Well, most of us know October 31st as Halloween, but many people in our churches really have no clue what Reformation Day is really all about. Reformation Day is Oct. 31st and it is an opportunity to at least point out to our children the importance of this day. As I point out to our congregation, the Jewish people had a lot of festivals and celebrations to lead their children to ask questions so they could teach them about God. We have celebrations and we come up with ways to exclude Christ and gospel. Use this time to at least mention this to your children. If you want to make the most of it, use this weekend as a movie night and watch “Luther” as a family and talk about the blessing of men who were bold enough to stand on the Word of God when it could cost them their life (while "Luther" can be a dark film and may inappropriate for young children...parents will need to be the judge of this. Please see http://www.pluggedin.com/
videos/2004/q3/luther.aspx for a review of the film and its content).
Below is a short blog from biblegateway.com about October 31st.
Did you know that October 31 is one of the most significant dates in church history? No, I’m not talking about Halloween—I’m talking about Reformation Day! You probably won’t see neighborhood kids going door-to-door dressed like Martin Luther or Ulrich Zwingli on Monday night, but these men and their fellow reformers made a huge and lasting impact on the way that evangelical Christians understand and approach Scripture.
The Protestant Reformation was shaped by many people over many years, but came into focus when a monk named Martin Luther nailed his famous 95 theses to the door of the Wittenberg church in 1517. Luther was a Catholic priest who was upset at the widespread corruption he observed within the ecclesiarchy, most notably the sale of “indulgences” that promised postmortem forgiveness of sins for deceased loved ones.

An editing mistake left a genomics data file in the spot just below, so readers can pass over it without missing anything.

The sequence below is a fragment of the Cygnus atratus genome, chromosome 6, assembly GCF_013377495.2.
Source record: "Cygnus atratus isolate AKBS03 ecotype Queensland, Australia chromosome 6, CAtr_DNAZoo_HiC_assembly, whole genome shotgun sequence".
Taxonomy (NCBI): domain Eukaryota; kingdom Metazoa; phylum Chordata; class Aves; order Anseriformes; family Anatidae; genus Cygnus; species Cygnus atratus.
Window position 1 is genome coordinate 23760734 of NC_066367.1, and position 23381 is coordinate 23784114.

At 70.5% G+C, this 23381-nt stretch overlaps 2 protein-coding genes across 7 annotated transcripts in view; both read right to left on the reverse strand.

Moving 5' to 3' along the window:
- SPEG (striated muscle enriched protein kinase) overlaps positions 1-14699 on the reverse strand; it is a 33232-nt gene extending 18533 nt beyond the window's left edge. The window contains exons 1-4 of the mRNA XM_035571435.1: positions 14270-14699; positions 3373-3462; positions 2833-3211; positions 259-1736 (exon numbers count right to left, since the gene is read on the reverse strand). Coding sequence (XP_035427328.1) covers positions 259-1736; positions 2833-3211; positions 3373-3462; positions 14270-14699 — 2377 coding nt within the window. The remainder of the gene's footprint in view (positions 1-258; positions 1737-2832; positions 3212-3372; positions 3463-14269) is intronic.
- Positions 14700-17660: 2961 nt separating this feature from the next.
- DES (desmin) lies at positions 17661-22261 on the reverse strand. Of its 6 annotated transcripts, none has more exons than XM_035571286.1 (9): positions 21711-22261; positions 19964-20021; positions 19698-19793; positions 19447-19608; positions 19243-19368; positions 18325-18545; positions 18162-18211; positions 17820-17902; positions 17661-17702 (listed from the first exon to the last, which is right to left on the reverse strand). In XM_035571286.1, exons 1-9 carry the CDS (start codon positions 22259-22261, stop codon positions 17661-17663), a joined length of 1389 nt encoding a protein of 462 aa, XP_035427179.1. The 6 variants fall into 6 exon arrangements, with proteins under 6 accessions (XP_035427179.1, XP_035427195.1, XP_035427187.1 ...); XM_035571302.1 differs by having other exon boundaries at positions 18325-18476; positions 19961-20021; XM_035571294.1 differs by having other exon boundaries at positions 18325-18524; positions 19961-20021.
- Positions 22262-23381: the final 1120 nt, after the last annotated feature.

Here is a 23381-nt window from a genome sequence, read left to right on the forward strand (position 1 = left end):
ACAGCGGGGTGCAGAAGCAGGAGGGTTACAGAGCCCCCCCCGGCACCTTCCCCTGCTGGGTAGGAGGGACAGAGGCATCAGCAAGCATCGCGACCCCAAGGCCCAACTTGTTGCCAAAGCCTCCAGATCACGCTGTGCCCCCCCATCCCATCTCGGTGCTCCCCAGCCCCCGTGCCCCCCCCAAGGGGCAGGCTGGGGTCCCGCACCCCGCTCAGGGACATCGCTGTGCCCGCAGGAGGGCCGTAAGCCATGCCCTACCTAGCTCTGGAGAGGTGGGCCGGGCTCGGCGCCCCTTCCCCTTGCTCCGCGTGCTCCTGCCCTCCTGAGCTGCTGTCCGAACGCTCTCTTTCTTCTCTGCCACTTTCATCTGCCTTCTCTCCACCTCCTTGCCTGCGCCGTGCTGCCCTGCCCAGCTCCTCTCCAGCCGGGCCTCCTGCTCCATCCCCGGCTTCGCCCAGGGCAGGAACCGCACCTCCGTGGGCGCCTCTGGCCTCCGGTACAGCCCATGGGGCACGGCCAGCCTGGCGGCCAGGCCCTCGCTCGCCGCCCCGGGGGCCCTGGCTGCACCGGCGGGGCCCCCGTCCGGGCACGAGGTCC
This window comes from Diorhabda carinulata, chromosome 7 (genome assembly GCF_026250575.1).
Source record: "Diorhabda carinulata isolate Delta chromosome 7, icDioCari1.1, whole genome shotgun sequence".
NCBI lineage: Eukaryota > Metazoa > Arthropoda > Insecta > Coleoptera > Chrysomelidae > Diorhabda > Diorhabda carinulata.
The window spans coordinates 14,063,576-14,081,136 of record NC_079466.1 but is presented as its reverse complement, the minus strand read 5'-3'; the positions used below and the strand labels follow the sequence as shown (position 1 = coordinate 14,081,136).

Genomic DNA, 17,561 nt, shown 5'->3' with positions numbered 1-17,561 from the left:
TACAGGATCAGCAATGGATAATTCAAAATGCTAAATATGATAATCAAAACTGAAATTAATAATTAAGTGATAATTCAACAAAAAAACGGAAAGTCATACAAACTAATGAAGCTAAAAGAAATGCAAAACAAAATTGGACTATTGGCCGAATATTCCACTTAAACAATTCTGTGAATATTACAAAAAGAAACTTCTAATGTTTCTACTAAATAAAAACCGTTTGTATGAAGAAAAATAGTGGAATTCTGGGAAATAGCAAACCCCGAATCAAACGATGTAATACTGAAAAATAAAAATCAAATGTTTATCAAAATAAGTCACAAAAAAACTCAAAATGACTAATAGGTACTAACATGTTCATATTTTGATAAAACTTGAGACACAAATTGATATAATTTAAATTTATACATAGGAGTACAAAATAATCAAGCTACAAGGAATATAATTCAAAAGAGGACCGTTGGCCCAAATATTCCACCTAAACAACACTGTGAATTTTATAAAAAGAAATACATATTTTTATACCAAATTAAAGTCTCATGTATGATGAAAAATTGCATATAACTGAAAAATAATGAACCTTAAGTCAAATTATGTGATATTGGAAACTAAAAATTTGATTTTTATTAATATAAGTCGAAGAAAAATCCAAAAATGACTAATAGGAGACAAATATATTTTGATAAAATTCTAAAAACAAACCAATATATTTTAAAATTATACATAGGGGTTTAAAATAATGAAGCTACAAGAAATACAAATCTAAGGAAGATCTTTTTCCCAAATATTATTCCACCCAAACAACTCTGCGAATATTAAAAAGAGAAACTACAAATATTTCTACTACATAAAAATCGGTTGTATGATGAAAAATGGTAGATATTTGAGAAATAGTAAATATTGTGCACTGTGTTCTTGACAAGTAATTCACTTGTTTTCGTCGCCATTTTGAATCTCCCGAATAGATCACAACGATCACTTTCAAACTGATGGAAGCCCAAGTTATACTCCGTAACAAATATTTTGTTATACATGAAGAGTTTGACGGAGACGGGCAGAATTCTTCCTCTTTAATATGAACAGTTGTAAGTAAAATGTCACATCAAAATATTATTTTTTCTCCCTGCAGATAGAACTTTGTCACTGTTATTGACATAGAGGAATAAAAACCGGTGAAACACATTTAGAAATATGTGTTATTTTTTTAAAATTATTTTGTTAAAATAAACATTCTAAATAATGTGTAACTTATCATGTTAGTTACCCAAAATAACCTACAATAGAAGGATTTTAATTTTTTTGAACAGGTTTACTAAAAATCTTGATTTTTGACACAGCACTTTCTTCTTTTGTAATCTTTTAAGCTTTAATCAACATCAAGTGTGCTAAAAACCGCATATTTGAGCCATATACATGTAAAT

Outside Luther’s Germany, similar “protest” movements were helmed by people like John Calvin, Ulrich Zwingli, and John Knox. Beyond protesting corruption in the church, the emerging “protestant” movement challenged many of the theological teachings of the Roman Catholic church. The reformers believed that Scripture alone—not human traditions or the rulings of a church—held complete authority for Christians (see “sola scriptura”), and that salvation was a free gift of God that could not be earned by good deeds. The widespread publication and distribution of Bibles—indeed, the fact that all of us can afford and freely read the Bible ourselves—is one of the most enduring legacies of the Reformation.
The century following the Protestant Reformation was a chaotic and violent time, but the reform movements survived to form the basis of today’s Protestant denominations. Protestants owe a debt of gratitude to the many reformers who risked (and in some cases, lost) their lives rebuilding the church. And non-Protestant Christians can appreciate the reformers for confronting corruption in the church, even if they don’t agree with all of Protestant theology. So on October 31, pause for a few minutes amidst the Halloween festivities to remember this pivotal moment in church history.